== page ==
Last week I wondered whether the Cubs would give Triple-A MVP Bryan LaHair a legitimate opportunity in the majors and the answer so far is yes, as the 28-year-old has played in nine games while batting .458 with six extra-base hits in 24 at-bats.
Of course, he’ll come back down to earth eventually and it remains to be seen if the Cubs have LaHair in their 2012 plans. If they don’t, Bruce Levine of ESPN Chicago reports that he’ll have no problem finding work in Japan:
According to scouting sources, numerous Japanese teams have been scouting and are prepared to make offers to LaHair, if he becomes a free agent following the 2011 season. LaHair said he has had conversations with some representatives of Japanese baseball.
It may be a moot point, as the Cubs could retain LaHair by keeping him on the 40-man roster and still not decide to give him an extended shot in Chicago, but as Levine notes they did sell Micah Hoffpauir to a Japanese team last year for $200,000.
LaHair told Levine that he’s intrigued by the possibility of playing in Japan, in part because the money would be significantly better than at Triple-A, “but the dream is to be in the major leagues and this is where I want to be.” He doesn’t project as a star or anything, but hitting .338 with 38 homers at Triple-A should earn a guy a couple hundred at-bats to prove himself.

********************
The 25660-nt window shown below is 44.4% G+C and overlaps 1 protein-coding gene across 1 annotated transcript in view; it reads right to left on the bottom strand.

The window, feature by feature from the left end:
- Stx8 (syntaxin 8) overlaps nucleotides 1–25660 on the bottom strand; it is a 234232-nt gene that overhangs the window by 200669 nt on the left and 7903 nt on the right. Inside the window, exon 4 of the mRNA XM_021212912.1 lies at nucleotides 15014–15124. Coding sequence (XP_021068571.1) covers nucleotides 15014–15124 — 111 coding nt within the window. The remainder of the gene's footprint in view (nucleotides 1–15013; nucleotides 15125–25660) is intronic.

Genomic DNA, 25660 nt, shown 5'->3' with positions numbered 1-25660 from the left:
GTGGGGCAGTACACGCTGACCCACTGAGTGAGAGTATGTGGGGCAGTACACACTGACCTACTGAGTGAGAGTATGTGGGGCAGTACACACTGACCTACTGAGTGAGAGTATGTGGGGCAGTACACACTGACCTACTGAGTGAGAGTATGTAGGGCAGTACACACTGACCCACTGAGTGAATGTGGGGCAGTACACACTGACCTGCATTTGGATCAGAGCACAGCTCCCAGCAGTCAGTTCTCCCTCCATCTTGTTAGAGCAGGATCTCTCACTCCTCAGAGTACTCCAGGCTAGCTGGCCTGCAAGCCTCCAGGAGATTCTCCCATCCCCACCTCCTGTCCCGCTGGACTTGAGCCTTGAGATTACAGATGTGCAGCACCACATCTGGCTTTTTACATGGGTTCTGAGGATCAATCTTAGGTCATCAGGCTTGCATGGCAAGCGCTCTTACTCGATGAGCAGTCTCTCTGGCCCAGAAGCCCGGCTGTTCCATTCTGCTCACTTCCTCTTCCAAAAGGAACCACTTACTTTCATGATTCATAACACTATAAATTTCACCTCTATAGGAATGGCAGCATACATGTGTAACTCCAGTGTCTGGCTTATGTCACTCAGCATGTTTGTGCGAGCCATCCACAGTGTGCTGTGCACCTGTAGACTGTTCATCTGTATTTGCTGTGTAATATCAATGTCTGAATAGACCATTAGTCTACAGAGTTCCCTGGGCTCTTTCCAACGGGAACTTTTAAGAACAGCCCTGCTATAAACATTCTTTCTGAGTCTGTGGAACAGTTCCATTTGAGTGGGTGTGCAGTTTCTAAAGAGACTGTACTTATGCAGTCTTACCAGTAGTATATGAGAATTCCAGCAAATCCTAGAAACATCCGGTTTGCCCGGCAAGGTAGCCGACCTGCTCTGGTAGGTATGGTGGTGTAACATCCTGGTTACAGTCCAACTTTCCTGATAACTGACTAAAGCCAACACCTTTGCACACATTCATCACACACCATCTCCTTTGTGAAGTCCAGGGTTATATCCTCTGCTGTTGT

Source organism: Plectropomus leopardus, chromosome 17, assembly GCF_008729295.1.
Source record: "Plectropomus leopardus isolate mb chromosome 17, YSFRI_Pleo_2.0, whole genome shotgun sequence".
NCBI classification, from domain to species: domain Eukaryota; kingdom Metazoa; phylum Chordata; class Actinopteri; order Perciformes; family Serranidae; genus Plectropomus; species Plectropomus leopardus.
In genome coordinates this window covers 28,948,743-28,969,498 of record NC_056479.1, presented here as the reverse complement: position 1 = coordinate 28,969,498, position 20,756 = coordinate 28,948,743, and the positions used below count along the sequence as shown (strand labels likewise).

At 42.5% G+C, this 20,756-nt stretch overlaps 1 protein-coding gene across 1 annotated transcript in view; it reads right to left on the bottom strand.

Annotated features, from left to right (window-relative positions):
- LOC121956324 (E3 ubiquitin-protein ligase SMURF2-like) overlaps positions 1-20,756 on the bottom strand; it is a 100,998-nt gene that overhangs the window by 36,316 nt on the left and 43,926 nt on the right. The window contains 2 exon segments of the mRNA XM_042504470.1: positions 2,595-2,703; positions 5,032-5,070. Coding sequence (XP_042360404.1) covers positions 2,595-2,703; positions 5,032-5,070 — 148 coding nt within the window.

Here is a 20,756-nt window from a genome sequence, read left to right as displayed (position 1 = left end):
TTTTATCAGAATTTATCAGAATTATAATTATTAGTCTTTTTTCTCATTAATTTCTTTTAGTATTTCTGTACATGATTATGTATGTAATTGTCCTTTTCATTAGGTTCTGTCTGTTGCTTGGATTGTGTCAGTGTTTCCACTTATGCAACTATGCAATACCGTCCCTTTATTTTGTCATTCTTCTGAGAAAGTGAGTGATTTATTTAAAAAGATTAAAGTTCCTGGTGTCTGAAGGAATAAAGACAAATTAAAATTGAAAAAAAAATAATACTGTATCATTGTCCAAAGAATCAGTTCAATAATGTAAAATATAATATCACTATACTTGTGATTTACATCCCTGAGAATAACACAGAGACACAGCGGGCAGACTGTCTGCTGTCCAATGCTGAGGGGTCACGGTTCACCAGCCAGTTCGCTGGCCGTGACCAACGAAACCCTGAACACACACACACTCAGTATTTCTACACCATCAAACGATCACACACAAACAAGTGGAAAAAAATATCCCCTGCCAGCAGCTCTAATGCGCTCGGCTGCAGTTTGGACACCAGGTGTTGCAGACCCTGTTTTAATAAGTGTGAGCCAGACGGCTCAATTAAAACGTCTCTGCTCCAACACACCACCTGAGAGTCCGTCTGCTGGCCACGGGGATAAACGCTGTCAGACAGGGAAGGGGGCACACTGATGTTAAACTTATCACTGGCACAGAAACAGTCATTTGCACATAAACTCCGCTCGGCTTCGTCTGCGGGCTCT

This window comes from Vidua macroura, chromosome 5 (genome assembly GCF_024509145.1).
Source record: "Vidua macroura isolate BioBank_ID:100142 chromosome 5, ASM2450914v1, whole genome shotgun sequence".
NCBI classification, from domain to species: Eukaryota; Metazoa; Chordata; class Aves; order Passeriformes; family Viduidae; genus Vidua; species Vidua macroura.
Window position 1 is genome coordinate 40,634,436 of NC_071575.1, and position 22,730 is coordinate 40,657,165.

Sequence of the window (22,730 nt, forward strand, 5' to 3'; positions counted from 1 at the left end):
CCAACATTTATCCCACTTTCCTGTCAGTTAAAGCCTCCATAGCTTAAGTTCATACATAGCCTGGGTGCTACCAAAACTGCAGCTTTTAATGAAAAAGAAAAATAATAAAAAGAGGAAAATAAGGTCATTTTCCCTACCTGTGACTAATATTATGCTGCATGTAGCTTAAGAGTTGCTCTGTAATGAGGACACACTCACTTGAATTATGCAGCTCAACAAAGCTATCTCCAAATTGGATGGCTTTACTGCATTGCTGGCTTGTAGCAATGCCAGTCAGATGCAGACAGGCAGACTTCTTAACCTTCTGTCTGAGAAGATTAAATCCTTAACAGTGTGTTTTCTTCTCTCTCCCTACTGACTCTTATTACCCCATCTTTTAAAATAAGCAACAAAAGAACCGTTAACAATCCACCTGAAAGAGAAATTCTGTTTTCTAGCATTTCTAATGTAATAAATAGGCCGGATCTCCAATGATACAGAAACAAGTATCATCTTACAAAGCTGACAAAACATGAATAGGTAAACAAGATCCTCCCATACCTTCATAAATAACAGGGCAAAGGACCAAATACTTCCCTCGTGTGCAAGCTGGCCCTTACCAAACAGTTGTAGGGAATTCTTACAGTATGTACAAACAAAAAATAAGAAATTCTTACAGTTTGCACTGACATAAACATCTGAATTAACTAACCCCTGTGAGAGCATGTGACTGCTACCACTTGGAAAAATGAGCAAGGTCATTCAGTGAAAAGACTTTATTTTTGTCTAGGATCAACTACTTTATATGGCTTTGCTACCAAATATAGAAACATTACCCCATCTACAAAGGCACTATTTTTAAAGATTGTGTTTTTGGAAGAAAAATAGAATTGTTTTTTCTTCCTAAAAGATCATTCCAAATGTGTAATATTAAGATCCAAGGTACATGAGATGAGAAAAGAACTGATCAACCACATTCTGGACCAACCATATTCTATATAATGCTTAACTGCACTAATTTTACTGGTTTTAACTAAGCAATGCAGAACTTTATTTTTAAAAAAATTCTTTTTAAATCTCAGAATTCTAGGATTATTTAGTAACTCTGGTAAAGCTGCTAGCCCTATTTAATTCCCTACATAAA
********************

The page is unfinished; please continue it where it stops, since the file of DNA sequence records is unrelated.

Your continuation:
Former Red Sox right-hander Nathan Eovaldi is up for grabs this offseason, and Nick Cafardo of the Boston Globe says that as many as nine suitors are interested in bringing the righty aboard. While the Red Sox are eager to retain Eovaldi’s services after his lights-out performance during their recent postseason run, they’ll have to contend with the Brewers, Phillies, Braves, White Sox, Padres, Blue Jays, Giants, and Angels — all of whom are reportedly positioned to offer something for the starter this winter.
It wasn’t all smooth sailing for the 28-year-old in 2018, however. After losing his 2017 season to Tommy John surgery, he underwent an additional procedure to remove loose bodies from his right elbow in March and didn’t make his first appearance until the end of May. He was flipped for lefty reliever Jalen Beeks just prior to the trade deadline and finished his season with a combined 6-7 record in 21 starts, a 3.81 ERA, 1.6 BB/9, and 8.2 SO/9 through 111 innings.
Despite his numerous health issues over the last few years, Eovaldi raised his stock in October after becoming a major contributor during the Red Sox’ championship run. He contributed two quality starts in the ALDS and ALCS and returned in Games 1-3 of the World Series with three lights-out performances in relief — including a six-inning effort in the 18-inning marathon that was Game 3.
A frontrunner has yet to emerge for the righty this offseason, but Cafardo points out that the nine teams listed so far might just be the tip of the iceberg. Still, he won’t be the most sought-after starter on the market, as former Diamondbacks southpaw Patrick Corbin is expected to command an even bigger payday following his career-best 6.0-fWAR performance in 2018.